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I would not be honored to serve in Col. Chamberlain's army at Gettysburg for a cornucopia of reasons. Let me preface my pacifistic reasoning by stating that not only is there no such thing as a war worth fighting for, but also that specifically in the case of Col. Chamberlain given to us in class, it seems to me that one would be reluctant to say that we'd be honored to fight for such a man. Regardless, I see the actions taken by Col. Chamberlain as nothing above the norm of any other military leader that we've learned to be evil. Lets face it, if Col. Chamberlain was fighting for the Confederates, we wouldn't even be in the discussion. So, what exactly makes somebody a moral leader or an evil leader? Either way, the ideal for both is to meet and/or exceed the expectations set for them by society, and to direct others utilizing motivation and direction, and it seems like the only way to do that in the military is to give someone a gun and teach them how to use it. Sure, in the midst of pure chaos, Col. Chamberlain, with the assistance of several other Union colonels, was successful in directing his subordinates towards safety and towards victory...But only after having 1/3 die. So exactly how thankful would you be to your leader if he let 130 of your fellow soldiers die? And for what exactly? The way I see it, it was for a commiserable and pathetic cause. I see no logic behind having to kill others to then in turn be reunited with them. I see no logic in bringing unity to a country by force. Furthermore, I am left here to conclude that Col. Chamberlain was fighting for a reluctant and redundant cause, and therefore see absolutely no reasoning in being honored to be a subordinate to such a cause. Plus, chances are, I wouldn't be in the army anyways.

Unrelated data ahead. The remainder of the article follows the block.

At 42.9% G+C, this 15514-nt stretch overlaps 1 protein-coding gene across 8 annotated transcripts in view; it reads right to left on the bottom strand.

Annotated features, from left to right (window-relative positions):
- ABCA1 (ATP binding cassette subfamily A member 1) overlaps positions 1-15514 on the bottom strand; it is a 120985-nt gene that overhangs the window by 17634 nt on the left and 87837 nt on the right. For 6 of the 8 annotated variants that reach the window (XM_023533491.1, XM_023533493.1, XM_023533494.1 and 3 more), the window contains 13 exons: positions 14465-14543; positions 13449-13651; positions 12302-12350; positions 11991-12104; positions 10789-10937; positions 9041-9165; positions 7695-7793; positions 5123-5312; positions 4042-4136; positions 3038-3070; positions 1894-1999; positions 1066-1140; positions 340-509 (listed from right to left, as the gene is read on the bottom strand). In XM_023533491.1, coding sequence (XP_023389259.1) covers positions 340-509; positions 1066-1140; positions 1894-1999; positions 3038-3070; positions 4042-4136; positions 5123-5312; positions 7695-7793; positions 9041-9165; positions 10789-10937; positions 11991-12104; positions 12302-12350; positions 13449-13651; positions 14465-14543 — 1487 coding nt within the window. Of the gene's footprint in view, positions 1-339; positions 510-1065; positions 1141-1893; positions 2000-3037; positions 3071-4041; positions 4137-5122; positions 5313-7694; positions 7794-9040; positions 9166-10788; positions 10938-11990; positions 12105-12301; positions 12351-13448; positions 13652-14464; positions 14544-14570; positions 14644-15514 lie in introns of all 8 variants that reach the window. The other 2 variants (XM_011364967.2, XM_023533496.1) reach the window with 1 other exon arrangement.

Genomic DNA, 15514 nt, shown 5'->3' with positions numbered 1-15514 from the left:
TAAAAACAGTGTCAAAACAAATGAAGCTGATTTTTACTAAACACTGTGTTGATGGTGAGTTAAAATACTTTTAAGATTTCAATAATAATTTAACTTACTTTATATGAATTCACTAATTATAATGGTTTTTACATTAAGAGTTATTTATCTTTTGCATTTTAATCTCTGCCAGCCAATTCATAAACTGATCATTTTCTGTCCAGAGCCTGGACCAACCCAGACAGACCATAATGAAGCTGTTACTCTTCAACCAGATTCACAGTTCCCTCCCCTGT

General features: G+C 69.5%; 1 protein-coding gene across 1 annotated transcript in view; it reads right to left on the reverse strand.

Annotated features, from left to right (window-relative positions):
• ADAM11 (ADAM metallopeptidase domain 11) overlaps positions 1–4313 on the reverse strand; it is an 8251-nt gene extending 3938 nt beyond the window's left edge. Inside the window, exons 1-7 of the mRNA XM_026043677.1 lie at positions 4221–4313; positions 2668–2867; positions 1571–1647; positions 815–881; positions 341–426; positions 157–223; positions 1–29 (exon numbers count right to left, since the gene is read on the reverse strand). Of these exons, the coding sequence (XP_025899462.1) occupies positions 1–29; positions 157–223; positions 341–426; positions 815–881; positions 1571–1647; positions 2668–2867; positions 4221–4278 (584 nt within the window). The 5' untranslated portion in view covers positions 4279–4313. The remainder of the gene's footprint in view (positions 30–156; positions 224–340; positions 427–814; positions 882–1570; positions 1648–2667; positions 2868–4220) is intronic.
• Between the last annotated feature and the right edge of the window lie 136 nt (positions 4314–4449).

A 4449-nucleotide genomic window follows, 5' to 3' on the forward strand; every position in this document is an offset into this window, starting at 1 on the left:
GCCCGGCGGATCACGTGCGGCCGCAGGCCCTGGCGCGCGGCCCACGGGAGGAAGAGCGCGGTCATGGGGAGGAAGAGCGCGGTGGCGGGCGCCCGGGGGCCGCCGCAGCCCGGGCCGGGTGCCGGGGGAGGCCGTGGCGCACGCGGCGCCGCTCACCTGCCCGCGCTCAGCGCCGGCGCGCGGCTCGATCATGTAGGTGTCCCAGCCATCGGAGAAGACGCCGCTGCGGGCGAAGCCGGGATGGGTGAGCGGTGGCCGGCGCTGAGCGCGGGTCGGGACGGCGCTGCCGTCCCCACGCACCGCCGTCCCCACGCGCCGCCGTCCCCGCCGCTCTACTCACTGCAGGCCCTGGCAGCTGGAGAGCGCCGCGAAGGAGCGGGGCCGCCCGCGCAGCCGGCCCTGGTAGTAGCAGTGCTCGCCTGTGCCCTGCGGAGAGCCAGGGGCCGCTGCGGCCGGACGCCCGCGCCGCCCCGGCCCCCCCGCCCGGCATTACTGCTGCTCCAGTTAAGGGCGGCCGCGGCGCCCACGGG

Anyways, I would not be honored to serve in Col. Chamberlain's effort in Gettysburg, and see the entire situation as good leadership skills wasted for a barbaric cause.



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